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LeAnn Luna

Investment Advisory Fees for Trusts Now Subject to Two Percent Floor

Why CPAs may need to break out bundled trust fees.

March 24, 2008
by LeAnn Luna

In general, both trusts and individuals are permitted to deduct miscellaneous itemized deductions — such as investment advisory fees — to the extent that such deductions exceed two percent of adjusted gross income (AGI) However, Section 67(e)(1) provides an exception to this general rule. Under this exception, expenses that "would not have been incurred if the property were not held in such trust" are deductible without regard to the two percent floor.

Courts have been conflicted about the treatment of investment advisory fees for trusts. The Sixth Circuit held that investment advisory fees are fully deductible; however, the Fourth and Federal Circuits held that such fees are subject to the two percent floor. The dispute centers on whether investment advisory fees are of a type that are incurred primarily because the investments are held in trust. If the trust imposes unique requirements, expenses incurred to fulfill those unique requirements are not subject to the two percent floor. If the fees are normal inside or outside the trust setting, such expenses would be subject to the two percent floor as long as they are of a type normally deductible by individuals.

In Knight v. Commissioner, 467 F. 3d 149 (2008), the trustee (Knight) argued that because meeting his legal obligations as trustee required that he hire an investment advisor to oversee the trust's investments, the expenses were not subject to the two percent floor. The Tax Court ruled against the taxpayer arguing that individuals often hire independent investment advisors and that the fees incurred by the trustee were not of a different character than those incurred by individuals faced with managing investments with similar goals. The U.S. Court of Appeals for the Second Circuit went further, arguing that 67(e) provides an exception only for expenses "that individuals are incapable of incurring." In other words, the Second Circuit argued the test is whether the expense "could" have been incurred by an individual. If so, the expenses are subject to the normal two percent floor.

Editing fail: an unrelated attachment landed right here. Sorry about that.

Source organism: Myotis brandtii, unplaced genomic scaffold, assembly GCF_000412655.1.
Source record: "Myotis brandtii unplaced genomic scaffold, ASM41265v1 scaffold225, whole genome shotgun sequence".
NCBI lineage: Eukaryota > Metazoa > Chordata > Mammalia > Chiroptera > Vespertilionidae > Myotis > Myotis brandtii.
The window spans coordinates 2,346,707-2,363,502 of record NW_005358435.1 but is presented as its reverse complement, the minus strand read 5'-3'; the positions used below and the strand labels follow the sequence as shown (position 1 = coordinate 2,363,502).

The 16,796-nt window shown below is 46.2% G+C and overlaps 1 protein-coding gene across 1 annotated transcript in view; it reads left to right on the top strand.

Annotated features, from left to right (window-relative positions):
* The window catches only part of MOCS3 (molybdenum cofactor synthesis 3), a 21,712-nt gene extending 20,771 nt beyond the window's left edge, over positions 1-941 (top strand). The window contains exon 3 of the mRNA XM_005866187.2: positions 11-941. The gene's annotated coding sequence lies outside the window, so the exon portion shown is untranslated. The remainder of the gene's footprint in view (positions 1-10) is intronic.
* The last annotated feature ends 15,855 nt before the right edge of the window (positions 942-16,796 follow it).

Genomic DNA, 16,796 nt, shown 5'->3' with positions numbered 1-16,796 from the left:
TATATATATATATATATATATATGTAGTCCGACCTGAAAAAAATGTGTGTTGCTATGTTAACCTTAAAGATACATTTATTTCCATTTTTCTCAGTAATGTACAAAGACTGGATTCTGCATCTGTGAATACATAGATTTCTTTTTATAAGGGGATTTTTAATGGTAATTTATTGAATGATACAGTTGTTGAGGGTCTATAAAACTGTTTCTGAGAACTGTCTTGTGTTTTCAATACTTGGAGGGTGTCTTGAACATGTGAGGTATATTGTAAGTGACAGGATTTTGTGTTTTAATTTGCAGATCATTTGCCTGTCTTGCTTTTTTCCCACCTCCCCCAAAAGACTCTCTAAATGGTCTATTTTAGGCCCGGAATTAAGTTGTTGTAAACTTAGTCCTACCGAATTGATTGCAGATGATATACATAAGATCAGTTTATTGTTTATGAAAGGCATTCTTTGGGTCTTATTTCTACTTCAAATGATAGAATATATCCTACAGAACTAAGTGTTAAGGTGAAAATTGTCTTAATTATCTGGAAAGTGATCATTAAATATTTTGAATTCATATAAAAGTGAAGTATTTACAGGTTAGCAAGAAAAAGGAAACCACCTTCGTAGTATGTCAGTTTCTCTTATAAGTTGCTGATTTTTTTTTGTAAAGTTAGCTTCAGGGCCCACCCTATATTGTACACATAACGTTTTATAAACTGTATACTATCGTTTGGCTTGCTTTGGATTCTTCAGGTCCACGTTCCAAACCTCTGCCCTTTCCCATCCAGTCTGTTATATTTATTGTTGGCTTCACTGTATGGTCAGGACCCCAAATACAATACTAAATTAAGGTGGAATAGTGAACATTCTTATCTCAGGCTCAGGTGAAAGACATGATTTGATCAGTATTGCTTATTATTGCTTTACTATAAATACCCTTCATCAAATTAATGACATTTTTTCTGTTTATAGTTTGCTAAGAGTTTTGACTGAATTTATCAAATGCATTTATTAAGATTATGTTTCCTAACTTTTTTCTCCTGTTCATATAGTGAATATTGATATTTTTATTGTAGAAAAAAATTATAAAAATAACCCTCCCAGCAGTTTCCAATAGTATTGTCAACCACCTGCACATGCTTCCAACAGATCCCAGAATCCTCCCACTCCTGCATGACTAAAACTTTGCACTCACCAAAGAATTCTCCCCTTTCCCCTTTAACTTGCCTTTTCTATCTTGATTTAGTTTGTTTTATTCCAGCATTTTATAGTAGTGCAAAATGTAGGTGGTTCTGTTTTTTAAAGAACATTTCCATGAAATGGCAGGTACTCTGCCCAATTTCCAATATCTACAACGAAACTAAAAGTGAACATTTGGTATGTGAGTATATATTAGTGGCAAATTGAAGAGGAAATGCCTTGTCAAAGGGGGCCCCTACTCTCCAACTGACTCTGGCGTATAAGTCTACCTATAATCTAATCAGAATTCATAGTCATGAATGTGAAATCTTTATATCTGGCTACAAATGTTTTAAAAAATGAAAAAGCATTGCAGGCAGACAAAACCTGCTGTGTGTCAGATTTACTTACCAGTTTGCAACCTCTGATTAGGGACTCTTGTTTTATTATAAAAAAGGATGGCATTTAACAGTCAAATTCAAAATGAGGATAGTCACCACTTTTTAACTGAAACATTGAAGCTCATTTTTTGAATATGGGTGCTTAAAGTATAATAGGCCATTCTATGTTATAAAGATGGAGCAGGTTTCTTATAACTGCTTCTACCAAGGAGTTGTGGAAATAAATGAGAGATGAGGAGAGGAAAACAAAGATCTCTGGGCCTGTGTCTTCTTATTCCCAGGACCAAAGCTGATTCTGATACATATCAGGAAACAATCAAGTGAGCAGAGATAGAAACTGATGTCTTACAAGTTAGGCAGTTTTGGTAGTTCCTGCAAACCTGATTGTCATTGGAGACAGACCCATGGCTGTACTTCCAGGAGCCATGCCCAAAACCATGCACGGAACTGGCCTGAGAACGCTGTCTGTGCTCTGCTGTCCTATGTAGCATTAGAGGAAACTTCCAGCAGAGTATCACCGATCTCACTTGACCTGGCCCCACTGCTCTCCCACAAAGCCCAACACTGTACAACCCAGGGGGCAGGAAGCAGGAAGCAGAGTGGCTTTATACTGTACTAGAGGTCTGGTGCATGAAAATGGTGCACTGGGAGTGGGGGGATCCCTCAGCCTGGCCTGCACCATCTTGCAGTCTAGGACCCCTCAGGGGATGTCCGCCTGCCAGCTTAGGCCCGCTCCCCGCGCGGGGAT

The Supreme Court Ruling

The Supreme Court in Knight resolved the conflict between the lower courts by rejecting the Second Circuit's "could" standard in favor of the reasoning adopted by the Tax Court and Fourth Circuit, which held that the question hinged on whether the fees "would not" have been incurred if the property was held by an individual instead of a trust. According to the Supreme Court's opinion, "§67(e)(1) excepts from the two percent floor, only those costs that it would deem uncommon (or unusual or unlikely) for such a hypothetical individual to incur." In the case of investment advisory fees, the Court reasoned that any "prudent individual investor" tasked with managing his or her own investment account would in fact hire a capable advisor if he or she was unable or unwilling to effectively oversee those investments. In other words, the trustee was acting exactly as an individual normally would under similar circumstances. Accordingly, the fees are deductible subject to the two percent floor.